- Home office equipment check. As well as IT equipment, as a responsible employer you should also make sure a new remote employee has everything they need to work safely and securely at home. Ergonomic assessments of home office workspaces go under the radar compared to the high profile they now have on company premises. But home workers are just as prone to getting bad backs, RSI and other long-term injuries from poor posture as they work. Good practice in this area is to send out a questionnaire during onboarding asking about desks, chairs, screen heights etc. Providing proper office chairs, screen risers, wrist supports and more will help keep home workers healthy and productive.
- Introduce the team. One drawback of remote work is that it is not as easy for people, and especially new starters, to form bonds with the people they work with. But there are things you can do to help that along. It starts during onboarding. Set up a group video call to introduce the team. Once introductions have been made face to face (virtually, of course), add the new recruit to any Slack channels, WhatsApp groups and other communications tools their immediate colleagues use. Maybe run a virtual social event like a quiz to help break the ice.
- Documentation and company policies. Paperwork is an inevitable part of any onboarding process, remote or otherwise. With remote workers, the most efficient way to deal with it is to send the contract of employment, non-disclosure agreements and any other official documents via email or file share and explain how they can sign them digitally. The same applies for any company policies they need to read. More generally, you might want to share resources that give more detail about the company’s background, values and aspirations.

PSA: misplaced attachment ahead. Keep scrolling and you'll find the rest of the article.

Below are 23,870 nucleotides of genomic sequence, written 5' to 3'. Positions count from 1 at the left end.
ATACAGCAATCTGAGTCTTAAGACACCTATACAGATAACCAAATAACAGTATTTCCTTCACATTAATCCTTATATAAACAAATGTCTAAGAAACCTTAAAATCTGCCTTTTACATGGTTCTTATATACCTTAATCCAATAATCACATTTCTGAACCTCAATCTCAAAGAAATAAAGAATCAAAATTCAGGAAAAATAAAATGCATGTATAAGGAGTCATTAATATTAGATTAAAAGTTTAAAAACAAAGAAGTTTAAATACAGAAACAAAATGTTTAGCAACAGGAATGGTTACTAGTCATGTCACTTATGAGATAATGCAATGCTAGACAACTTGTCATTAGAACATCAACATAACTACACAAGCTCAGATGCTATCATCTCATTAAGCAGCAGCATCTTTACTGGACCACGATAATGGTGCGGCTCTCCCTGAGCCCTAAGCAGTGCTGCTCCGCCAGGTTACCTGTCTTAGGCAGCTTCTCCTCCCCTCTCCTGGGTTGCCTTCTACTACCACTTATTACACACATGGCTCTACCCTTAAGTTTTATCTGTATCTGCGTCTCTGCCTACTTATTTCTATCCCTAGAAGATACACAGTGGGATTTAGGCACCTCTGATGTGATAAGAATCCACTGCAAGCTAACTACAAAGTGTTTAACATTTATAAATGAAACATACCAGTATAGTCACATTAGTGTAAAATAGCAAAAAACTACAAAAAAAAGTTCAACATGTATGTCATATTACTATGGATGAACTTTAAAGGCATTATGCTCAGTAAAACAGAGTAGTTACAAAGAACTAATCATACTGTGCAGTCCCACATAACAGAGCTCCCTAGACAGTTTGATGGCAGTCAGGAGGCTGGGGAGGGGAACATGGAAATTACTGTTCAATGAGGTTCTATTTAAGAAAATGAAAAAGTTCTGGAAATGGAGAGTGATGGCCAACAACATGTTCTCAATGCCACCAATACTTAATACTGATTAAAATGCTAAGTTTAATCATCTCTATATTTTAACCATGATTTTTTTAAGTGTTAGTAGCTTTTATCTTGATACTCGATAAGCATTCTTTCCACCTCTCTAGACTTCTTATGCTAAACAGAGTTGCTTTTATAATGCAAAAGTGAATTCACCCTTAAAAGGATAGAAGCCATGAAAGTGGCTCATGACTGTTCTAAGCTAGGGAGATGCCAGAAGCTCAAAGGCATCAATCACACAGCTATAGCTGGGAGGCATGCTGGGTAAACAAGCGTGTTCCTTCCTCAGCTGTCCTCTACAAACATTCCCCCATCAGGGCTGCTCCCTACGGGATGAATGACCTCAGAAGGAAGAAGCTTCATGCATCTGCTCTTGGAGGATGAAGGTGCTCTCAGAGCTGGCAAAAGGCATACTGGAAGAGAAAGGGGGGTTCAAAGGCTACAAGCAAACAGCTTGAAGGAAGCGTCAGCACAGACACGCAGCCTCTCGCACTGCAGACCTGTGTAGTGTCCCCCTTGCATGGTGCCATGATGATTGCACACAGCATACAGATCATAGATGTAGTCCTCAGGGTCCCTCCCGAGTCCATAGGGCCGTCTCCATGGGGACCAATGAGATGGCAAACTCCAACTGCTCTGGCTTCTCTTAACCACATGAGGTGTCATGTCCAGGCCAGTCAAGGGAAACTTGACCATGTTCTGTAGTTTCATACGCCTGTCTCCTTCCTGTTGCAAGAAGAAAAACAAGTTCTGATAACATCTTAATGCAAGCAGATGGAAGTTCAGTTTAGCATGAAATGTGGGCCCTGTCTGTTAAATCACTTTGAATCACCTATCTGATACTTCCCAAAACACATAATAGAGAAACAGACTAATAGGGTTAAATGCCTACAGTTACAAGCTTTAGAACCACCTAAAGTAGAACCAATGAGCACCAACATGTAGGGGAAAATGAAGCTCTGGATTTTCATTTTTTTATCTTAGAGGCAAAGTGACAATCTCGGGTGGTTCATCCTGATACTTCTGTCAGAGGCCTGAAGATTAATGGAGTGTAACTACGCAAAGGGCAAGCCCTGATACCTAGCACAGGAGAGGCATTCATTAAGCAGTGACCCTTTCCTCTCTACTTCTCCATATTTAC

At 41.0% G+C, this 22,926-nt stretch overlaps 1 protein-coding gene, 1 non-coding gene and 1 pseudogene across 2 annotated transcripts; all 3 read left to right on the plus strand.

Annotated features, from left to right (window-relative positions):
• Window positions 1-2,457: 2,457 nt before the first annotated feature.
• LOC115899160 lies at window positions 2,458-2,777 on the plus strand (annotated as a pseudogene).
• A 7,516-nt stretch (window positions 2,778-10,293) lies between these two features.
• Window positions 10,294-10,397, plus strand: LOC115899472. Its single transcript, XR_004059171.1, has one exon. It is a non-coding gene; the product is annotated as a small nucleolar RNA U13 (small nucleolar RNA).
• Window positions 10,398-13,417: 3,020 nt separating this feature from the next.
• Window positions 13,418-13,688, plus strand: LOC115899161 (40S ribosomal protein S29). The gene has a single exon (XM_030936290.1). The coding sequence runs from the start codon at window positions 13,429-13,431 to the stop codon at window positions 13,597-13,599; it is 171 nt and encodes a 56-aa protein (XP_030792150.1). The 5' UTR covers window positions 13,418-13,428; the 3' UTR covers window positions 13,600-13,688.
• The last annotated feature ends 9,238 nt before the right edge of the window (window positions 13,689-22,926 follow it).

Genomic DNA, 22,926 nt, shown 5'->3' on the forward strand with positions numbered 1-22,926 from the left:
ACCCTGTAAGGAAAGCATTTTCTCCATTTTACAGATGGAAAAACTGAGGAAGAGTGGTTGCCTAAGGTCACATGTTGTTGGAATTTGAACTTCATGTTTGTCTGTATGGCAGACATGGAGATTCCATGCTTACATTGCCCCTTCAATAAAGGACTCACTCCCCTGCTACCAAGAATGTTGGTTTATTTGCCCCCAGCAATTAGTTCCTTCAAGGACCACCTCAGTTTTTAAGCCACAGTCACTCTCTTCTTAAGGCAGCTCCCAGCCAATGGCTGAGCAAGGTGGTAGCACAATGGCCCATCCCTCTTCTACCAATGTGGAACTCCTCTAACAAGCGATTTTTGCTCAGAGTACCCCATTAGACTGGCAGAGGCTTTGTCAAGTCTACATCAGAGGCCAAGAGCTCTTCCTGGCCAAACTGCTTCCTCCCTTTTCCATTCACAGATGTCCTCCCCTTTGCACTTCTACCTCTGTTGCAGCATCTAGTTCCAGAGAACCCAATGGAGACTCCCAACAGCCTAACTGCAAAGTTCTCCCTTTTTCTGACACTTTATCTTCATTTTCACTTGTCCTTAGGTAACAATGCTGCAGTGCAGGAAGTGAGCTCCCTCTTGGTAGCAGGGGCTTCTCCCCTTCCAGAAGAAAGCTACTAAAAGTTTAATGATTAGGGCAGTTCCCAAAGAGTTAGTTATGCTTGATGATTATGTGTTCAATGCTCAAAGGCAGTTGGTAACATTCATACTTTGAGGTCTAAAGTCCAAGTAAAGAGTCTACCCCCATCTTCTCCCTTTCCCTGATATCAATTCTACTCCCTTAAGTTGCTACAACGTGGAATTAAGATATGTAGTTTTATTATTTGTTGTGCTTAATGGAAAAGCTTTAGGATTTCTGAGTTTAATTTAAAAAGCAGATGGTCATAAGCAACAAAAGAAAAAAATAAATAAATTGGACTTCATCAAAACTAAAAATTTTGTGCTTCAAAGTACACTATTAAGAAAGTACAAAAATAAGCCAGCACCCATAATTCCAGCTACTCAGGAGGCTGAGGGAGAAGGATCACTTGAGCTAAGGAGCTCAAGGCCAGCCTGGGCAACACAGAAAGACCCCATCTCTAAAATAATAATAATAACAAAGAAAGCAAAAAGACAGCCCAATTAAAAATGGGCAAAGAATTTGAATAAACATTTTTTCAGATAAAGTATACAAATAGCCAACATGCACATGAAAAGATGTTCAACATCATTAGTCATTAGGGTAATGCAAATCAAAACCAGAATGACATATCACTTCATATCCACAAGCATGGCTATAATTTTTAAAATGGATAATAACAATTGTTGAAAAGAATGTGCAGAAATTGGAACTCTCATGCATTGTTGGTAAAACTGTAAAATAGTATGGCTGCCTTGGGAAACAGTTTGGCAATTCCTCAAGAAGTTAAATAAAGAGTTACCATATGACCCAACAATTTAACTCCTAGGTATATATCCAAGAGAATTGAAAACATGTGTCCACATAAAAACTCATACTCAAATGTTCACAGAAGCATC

- Personal development. Finally, as noted above, one of the primary aims of onboarding is to get a new employee up to speed and working at their best as quickly as possible. There will inevitably be a learning curve. But the goal of onboarding is to make it as short as possible. Set up any training required as soon after the start date as possible. Many companies like to run mentor or buddy systems with new recruits, so they can learn from an experienced member of the team. It’s helpful to set goals and review progress regularly. Explain to the new employee where you expect them to be in two weeks or a month’s time, and how that will be reviewed. And of course, always make clear that help is available if they find they are struggling.
For an even more in-depth guide for onboarding new hires, take a look at our New Employee Starter Guide.